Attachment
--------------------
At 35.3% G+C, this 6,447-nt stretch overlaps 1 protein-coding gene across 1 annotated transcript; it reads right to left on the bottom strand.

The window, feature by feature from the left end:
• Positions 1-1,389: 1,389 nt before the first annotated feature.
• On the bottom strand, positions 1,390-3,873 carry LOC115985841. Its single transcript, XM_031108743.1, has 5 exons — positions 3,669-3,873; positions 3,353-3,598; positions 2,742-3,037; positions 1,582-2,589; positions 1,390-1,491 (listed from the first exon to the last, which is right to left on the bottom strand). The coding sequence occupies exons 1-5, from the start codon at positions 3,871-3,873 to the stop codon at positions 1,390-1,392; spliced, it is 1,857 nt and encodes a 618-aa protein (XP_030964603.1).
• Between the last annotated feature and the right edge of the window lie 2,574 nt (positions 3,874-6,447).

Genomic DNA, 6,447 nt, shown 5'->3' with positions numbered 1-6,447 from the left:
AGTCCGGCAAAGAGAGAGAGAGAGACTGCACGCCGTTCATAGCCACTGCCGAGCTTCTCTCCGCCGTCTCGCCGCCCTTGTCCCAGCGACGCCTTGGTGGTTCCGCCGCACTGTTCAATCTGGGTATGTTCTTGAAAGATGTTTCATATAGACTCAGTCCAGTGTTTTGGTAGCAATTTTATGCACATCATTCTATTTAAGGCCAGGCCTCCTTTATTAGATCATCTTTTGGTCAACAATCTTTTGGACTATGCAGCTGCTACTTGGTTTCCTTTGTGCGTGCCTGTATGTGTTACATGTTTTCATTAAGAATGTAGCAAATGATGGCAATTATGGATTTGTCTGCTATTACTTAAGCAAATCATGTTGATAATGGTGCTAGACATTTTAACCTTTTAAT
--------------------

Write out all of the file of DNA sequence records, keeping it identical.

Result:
At 35.3% G+C, this 6,447-nt stretch overlaps 1 protein-coding gene across 1 annotated transcript; it reads right to left on the bottom strand.

The window, feature by feature from the left end:
• Positions 1-1,389: 1,389 nt before the first annotated feature.
• On the bottom strand, positions 1,390-3,873 carry LOC115985841. Its single transcript, XM_031108743.1, has 5 exons — positions 3,669-3,873; positions 3,353-3,598; positions 2,742-3,037; positions 1,582-2,589; positions 1,390-1,491 (listed from the first exon to the last, which is right to left on the bottom strand). The coding sequence occupies exons 1-5, from the start codon at positions 3,871-3,873 to the stop codon at positions 1,390-1,392; spliced, it is 1,857 nt and encodes a 618-aa protein (XP_030964603.1).
• Between the last annotated feature and the right edge of the window lie 2,574 nt (positions 3,874-6,447).

Genomic DNA, 6,447 nt, shown 5'->3' with positions numbered 1-6,447 from the left:
AGTCCGGCAAAGAGAGAGAGAGAGACTGCACGCCGTTCATAGCCACTGCCGAGCTTCTCTCCGCCGTCTCGCCGCCCTTGTCCCAGCGACGCCTTGGTGGTTCCGCCGCACTGTTCAATCTGGGTATGTTCTTGAAAGATGTTTCATATAGACTCAGTCCAGTGTTTTGGTAGCAATTTTATGCACATCATTCTATTTAAGGCCAGGCCTCCTTTATTAGATCATCTTTTGGTCAACAATCTTTTGGACTATGCAGCTGCTACTTGGTTTCCTTTGTGCGTGCCTGTATGTGTTACATGTTTTCATTAAGAATGTAGCAAATGATGGCAATTATGGATTTGTCTGCTATTACTTAAGCAAATCATGTTGATAATGGTGCTAGACATTTTAACCTTTTAAT